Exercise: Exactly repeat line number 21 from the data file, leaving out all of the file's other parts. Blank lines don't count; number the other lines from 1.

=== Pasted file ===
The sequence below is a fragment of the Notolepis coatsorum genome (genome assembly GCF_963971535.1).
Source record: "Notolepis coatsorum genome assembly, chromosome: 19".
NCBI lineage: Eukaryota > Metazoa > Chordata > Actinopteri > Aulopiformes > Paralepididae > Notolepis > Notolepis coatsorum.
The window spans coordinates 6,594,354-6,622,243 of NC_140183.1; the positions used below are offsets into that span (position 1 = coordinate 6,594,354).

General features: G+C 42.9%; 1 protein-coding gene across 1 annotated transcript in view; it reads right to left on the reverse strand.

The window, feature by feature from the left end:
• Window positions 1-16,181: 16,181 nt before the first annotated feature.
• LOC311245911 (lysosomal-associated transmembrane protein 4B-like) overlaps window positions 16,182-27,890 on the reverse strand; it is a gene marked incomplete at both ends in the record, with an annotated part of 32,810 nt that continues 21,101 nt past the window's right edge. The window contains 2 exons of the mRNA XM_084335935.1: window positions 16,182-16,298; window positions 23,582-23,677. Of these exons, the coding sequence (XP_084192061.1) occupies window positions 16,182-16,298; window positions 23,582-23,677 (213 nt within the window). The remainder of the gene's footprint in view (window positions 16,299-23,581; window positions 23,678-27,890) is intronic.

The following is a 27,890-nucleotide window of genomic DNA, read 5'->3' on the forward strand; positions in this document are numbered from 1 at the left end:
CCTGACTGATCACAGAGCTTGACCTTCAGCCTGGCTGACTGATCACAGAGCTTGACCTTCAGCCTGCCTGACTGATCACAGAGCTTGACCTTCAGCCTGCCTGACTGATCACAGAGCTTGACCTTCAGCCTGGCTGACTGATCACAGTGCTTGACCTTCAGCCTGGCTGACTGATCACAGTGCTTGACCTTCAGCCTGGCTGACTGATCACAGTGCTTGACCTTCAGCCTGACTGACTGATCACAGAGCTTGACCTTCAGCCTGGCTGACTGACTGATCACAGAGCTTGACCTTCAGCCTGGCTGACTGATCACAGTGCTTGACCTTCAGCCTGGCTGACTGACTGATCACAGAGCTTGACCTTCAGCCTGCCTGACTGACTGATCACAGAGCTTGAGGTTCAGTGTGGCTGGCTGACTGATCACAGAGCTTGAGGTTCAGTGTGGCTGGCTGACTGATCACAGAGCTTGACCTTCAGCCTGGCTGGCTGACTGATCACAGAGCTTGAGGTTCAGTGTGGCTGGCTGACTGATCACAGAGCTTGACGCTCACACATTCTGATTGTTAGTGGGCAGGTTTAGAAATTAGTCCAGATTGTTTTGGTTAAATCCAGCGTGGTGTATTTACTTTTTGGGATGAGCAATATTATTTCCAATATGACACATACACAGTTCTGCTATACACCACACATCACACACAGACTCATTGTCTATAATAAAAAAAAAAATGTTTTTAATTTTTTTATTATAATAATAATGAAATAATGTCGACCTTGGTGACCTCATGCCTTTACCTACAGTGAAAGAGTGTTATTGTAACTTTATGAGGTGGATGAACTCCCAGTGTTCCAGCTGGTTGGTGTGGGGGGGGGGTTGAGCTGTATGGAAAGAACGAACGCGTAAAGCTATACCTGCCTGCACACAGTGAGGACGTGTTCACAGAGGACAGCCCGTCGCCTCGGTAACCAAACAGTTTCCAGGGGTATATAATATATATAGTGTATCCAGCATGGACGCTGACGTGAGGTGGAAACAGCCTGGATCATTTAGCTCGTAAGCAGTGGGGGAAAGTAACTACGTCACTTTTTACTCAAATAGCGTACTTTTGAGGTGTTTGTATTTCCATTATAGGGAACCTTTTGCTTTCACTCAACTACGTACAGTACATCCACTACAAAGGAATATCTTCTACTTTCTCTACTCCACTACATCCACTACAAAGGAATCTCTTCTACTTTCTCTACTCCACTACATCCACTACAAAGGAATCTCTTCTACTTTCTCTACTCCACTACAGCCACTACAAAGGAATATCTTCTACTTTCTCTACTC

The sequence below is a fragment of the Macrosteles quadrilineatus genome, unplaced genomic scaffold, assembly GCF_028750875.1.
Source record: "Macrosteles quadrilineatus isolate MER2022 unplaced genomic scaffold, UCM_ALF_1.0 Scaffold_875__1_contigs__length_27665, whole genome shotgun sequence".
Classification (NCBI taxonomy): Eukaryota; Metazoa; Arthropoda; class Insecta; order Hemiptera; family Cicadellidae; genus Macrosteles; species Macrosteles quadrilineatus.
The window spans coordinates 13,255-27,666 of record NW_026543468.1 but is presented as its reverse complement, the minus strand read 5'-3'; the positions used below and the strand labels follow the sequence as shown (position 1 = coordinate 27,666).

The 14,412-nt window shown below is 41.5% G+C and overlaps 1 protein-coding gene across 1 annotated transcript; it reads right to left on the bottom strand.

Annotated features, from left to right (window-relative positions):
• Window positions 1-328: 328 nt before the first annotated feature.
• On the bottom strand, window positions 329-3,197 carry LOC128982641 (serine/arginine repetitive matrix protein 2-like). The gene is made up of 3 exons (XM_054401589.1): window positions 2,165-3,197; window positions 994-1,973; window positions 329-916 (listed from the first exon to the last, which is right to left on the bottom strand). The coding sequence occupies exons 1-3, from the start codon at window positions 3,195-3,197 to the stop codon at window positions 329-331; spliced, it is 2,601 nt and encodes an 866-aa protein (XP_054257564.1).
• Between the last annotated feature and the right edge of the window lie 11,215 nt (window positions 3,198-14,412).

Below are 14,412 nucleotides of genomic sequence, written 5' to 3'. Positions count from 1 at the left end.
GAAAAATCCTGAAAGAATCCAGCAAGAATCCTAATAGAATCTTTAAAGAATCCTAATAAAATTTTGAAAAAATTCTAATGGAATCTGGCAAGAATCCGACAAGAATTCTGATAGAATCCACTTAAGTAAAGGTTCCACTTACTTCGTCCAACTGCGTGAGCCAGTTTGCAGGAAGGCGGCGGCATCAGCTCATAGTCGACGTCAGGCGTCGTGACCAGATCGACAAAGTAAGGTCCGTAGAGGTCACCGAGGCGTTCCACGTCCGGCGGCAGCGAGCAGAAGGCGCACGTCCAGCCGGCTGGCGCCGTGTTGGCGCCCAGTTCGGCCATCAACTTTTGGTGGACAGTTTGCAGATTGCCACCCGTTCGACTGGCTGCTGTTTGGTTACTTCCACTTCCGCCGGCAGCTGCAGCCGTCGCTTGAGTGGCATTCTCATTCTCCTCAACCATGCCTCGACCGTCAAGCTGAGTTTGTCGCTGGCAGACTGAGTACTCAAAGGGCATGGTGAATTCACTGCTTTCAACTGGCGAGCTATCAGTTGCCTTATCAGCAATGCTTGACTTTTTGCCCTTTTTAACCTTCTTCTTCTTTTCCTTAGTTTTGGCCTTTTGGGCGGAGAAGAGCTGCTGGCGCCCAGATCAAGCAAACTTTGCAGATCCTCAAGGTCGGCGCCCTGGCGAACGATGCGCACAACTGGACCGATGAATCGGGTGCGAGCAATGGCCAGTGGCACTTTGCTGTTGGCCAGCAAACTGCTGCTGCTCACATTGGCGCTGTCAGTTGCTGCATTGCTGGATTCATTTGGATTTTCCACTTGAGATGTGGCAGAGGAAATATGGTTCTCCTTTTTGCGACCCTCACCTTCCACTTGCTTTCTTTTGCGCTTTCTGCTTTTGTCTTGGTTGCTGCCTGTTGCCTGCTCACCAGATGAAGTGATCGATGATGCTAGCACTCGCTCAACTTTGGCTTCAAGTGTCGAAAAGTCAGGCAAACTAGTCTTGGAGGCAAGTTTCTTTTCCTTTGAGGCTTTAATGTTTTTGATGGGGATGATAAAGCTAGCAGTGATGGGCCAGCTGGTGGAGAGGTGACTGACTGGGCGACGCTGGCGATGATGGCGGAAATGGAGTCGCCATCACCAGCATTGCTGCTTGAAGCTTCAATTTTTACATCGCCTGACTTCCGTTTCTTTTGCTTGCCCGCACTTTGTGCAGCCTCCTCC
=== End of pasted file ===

GAAAAATCCTGAAAGAATCCAGCAAGAATCCTAATAGAATCTTTAAAGAATCCTAATAAAATTTTGAAAAAATTCTAATGGAATCTGGCAAGAATCCGACAAGAATTCTGATAGAATCCACTTAAGTAAAGGTTCCACTTACTTCGTCCAACTGCGTGAGCCAGTTTGCAGGAAGGCGGCGGCATCAGCTCATAGTCGACGTCAGGCGTCGTGACCAGATCGACAAAGTAAGGTCCGTAGAGGTCACCGAGGCGTTCCACGTCCGGCGGCAGCGAGCAGAAGGCGCACGTCCAGCCGGCTGGCGCCGTGTTGGCGCCCAGTTCGGCCATCAACTTTTGGTGGACAGTTTGCAGATTGCCACCCGTTCGACTGGCTGCTGTTTGGTTACTTCCACTTCCGCCGGCAGCTGCAGCCGTCGCTTGAGTGGCATTCTCATTCTCCTCAACCATGCCTCGACCGTCAAGCTGAGTTTGTCGCTGGCAGACTGAGTACTCAAAGGGCATGGTGAATTCACTGCTTTCAACTGGCGAGCTATCAGTTGCCTTATCAGCAATGCTTGACTTTTTGCCCTTTTTAACCTTCTTCTTCTTTTCCTTAGTTTTGGCCTTTTGGGCGGAGAAGAGCTGCTGGCGCCCAGATCAAGCAAACTTTGCAGATCCTCAAGGTCGGCGCCCTGGCGAACGATGCGCACAACTGGACCGATGAATCGGGTGCGAGCAATGGCCAGTGGCACTTTGCTGTTGGCCAGCAAACTGCTGCTGCTCACATTGGCGCTGTCAGTTGCTGCATTGCTGGATTCATTTGGATTTTCCACTTGAGATGTGGCAGAGGAAATATGGTTCTCCTTTTTGCGACCCTCACCTTCCACTTGCTTTCTTTTGCGCTTTCTGCTTTTGTCTTGGTTGCTGCCTGTTGCCTGCTCACCAGATGAAGTGATCGATGATGCTAGCACTCGCTCAACTTTGGCTTCAAGTGTCGAAAAGTCAGGCAAACTAGTCTTGGAGGCAAGTTTCTTTTCCTTTGAGGCTTTAATGTTTTTGATGGGGATGATAAAGCTAGCAGTGATGGGCCAGCTGGTGGAGAGGTGACTGACTGGGCGACGCTGGCGATGATGGCGGAAATGGAGTCGCCATCACCAGCATTGCTGCTTGAAGCTTCAATTTTTACATCGCCTGACTTCCGTTTCTTTTGCTTGCCCGCACTTTGTGCAGCCTCCTCC